Grape Harvest Gets Underway With Coronavirus Protocols

A worker empties a bin of freshly picked cabernet sauvignon wine grapes at the Stags' Leap Winery September 27, 2004 in Napa, California.
Photo credit Justin Sullivan/ Getty Images

High temperatures, long hours and surprises from Mother Nature; the grape harvest can be grueling even in a good year.

Grape growers and vineyard managers say their preparations for this harvest season included a lot of new safety protocols and education for farmworkers.

"Creating the culture of safety so everyone knows stay distanced," said Karissa Kruse, President of Sonoma County Winegrowers. "Most of our vineyards, our rows are by definition six feet or further apart so it helps with the social distancing part. Lots of training’s going on out there but that’s obviously the biggest curveball for everyone this year."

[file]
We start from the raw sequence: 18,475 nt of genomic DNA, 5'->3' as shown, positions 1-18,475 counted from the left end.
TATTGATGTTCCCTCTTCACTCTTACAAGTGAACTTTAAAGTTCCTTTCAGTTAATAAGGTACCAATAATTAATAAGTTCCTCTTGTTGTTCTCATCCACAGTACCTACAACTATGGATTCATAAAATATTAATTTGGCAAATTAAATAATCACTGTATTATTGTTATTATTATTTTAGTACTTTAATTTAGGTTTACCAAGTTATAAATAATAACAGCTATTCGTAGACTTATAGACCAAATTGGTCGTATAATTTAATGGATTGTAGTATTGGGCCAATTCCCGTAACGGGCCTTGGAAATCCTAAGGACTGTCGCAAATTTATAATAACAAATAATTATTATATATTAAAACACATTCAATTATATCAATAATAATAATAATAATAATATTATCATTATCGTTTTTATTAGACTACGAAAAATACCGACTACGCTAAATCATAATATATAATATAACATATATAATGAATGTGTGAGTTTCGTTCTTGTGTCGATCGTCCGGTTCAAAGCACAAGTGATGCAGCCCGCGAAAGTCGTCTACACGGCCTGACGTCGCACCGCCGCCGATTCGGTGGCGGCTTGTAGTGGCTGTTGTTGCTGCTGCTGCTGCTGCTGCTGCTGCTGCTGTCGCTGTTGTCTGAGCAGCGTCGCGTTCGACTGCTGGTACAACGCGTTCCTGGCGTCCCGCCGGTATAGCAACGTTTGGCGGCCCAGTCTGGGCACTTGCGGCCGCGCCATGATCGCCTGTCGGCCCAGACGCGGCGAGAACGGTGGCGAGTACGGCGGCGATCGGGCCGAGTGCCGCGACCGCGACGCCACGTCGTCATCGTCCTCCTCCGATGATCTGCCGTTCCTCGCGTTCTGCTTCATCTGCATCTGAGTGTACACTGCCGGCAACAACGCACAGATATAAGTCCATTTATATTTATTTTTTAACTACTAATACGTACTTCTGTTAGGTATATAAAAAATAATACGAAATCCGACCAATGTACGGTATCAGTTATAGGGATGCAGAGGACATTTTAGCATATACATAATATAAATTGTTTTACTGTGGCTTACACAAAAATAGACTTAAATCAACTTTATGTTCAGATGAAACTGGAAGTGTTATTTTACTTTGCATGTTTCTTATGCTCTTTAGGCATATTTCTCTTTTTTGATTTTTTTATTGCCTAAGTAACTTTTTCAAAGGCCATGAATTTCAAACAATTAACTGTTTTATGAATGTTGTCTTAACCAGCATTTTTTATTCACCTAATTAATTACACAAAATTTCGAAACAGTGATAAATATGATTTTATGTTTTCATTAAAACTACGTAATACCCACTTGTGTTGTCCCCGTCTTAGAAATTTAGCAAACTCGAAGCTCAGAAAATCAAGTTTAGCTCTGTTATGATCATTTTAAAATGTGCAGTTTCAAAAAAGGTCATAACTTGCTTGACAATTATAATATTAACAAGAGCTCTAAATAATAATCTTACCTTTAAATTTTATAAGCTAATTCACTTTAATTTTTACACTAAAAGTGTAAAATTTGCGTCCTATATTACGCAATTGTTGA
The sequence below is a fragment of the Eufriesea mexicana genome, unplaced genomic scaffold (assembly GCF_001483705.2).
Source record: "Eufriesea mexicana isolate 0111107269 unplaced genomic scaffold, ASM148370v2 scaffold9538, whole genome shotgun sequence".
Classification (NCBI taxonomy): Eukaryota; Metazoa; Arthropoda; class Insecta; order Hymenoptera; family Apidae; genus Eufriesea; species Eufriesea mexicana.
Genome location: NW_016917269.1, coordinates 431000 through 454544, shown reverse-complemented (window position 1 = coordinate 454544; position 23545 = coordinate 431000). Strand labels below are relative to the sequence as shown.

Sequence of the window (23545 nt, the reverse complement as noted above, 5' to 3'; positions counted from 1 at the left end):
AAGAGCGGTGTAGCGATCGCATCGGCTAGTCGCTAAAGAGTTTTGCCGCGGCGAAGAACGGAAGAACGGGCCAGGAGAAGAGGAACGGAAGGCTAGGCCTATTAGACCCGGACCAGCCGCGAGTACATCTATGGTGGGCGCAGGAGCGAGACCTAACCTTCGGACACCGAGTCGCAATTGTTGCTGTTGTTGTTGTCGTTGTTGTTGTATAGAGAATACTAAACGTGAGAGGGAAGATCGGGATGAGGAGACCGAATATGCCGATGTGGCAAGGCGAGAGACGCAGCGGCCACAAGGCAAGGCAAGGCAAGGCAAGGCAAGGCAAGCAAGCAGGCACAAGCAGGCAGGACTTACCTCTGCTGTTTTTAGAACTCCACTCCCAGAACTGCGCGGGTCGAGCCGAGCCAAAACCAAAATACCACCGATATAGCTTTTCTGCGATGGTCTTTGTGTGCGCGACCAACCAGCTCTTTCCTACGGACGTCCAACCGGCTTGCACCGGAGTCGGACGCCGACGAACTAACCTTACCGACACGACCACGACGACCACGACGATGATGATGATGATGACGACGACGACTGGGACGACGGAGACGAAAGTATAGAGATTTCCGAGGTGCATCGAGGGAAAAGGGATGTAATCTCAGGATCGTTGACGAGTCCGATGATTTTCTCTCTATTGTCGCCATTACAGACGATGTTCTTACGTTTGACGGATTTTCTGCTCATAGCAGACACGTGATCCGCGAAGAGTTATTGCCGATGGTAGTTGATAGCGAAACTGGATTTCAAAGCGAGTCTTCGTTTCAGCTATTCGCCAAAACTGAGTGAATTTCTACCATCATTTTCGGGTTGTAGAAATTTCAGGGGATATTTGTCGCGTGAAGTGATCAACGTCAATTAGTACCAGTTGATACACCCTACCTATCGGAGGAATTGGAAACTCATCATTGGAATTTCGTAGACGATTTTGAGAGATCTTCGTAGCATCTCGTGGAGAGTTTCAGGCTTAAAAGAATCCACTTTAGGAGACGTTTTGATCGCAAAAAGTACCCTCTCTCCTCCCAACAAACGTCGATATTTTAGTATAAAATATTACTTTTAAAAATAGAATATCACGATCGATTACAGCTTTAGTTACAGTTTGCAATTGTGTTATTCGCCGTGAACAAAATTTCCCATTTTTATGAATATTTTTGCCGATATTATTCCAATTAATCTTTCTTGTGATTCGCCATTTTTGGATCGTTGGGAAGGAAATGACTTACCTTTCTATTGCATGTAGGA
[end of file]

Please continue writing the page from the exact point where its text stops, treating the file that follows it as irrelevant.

Vineyards have also adopted new sanitization and hand washing protocols to reduce risk in shared spaces and entrances and exits.

As temperatures rise this week, harvest will shift to overnight hours.

"Our farmers are up at midnight," said Kruse. "They might start a harvest picking around 1 in the morning, picking until 7, 8 in the morning."

An average harvest can yield 200,000 tons of grapes, but even before the pandemic growers anticipated a smaller crop this season after little rainfall and multiple years in a row of above average crops.

The yearly grape crop in Sonoma County is worth about $500 million.